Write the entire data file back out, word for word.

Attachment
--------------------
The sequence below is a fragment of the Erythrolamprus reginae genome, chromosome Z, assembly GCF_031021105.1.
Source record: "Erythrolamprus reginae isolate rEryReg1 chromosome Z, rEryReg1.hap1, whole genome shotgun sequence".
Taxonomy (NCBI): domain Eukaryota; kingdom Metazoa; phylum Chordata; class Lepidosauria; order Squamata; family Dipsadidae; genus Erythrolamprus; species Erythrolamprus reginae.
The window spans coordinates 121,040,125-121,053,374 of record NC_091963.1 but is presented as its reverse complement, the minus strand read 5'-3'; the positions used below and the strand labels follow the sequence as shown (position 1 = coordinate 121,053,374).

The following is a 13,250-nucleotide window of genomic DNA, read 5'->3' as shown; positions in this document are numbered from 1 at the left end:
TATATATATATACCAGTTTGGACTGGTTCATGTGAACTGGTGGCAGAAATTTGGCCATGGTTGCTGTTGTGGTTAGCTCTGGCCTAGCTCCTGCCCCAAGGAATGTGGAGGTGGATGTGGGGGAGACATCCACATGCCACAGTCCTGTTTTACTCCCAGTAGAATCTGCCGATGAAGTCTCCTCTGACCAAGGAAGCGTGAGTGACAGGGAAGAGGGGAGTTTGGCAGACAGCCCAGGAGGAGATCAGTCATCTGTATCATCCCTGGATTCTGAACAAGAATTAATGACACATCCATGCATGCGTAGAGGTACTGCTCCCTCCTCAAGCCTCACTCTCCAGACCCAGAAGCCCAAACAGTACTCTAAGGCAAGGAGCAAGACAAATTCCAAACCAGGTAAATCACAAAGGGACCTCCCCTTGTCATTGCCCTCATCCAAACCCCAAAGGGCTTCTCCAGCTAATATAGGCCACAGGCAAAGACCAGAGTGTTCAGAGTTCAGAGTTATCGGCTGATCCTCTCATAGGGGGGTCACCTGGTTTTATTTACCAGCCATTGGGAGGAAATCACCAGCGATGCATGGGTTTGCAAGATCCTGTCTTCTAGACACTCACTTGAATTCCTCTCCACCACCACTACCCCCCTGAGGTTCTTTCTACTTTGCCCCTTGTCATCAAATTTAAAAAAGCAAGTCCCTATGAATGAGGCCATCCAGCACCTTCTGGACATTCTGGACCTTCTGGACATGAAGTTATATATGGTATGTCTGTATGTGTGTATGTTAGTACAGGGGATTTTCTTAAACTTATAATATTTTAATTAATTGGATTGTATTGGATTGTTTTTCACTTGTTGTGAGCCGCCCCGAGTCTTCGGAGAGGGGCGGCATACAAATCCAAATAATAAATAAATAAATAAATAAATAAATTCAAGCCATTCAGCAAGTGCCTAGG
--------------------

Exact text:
The sequence below is a fragment of the Erythrolamprus reginae genome, chromosome Z, assembly GCF_031021105.1.
Source record: "Erythrolamprus reginae isolate rEryReg1 chromosome Z, rEryReg1.hap1, whole genome shotgun sequence".
Taxonomy (NCBI): domain Eukaryota; kingdom Metazoa; phylum Chordata; class Lepidosauria; order Squamata; family Dipsadidae; genus Erythrolamprus; species Erythrolamprus reginae.
The window spans coordinates 121,040,125-121,053,374 of record NC_091963.1 but is presented as its reverse complement, the minus strand read 5'-3'; the positions used below and the strand labels follow the sequence as shown (position 1 = coordinate 121,053,374).

The following is a 13,250-nucleotide window of genomic DNA, read 5'->3' as shown; positions in this document are numbered from 1 at the left end:
TATATATATATACCAGTTTGGACTGGTTCATGTGAACTGGTGGCAGAAATTTGGCCATGGTTGCTGTTGTGGTTAGCTCTGGCCTAGCTCCTGCCCCAAGGAATGTGGAGGTGGATGTGGGGGAGACATCCACATGCCACAGTCCTGTTTTACTCCCAGTAGAATCTGCCGATGAAGTCTCCTCTGACCAAGGAAGCGTGAGTGACAGGGAAGAGGGGAGTTTGGCAGACAGCCCAGGAGGAGATCAGTCATCTGTATCATCCCTGGATTCTGAACAAGAATTAATGACACATCCATGCATGCGTAGAGGTACTGCTCCCTCCTCAAGCCTCACTCTCCAGACCCAGAAGCCCAAACAGTACTCTAAGGCAAGGAGCAAGACAAATTCCAAACCAGGTAAATCACAAAGGGACCTCCCCTTGTCATTGCCCTCATCCAAACCCCAAAGGGCTTCTCCAGCTAATATAGGCCACAGGCAAAGACCAGAGTGTTCAGAGTTCAGAGTTATCGGCTGATCCTCTCATAGGGGGGTCACCTGGTTTTATTTACCAGCCATTGGGAGGAAATCACCAGCGATGCATGGGTTTGCAAGATCCTGTCTTCTAGACACTCACTTGAATTCCTCTCCACCACCACTACCCCCCTGAGGTTCTTTCTACTTTGCCCCTTGTCATCAAATTTAAAAAAGCAAGTCCCTATGAATGAGGCCATCCAGCACCTTCTGGACATTCTGGACCTTCTGGACATGAAGTTATATATGGTATGTCTGTATGTGTGTATGTTAGTACAGGGGATTTTCTTAAACTTATAATATTTTAATTAATTGGATTGTATTGGATTGTTTTTCACTTGTTGTGAGCCGCCCCGAGTCTTCGGAGAGGGGCGGCATACAAATCCAAATAATAAATAAATAAATAAATAAATAAATTCAAGCCATTCAGCAAGTGCCTAGG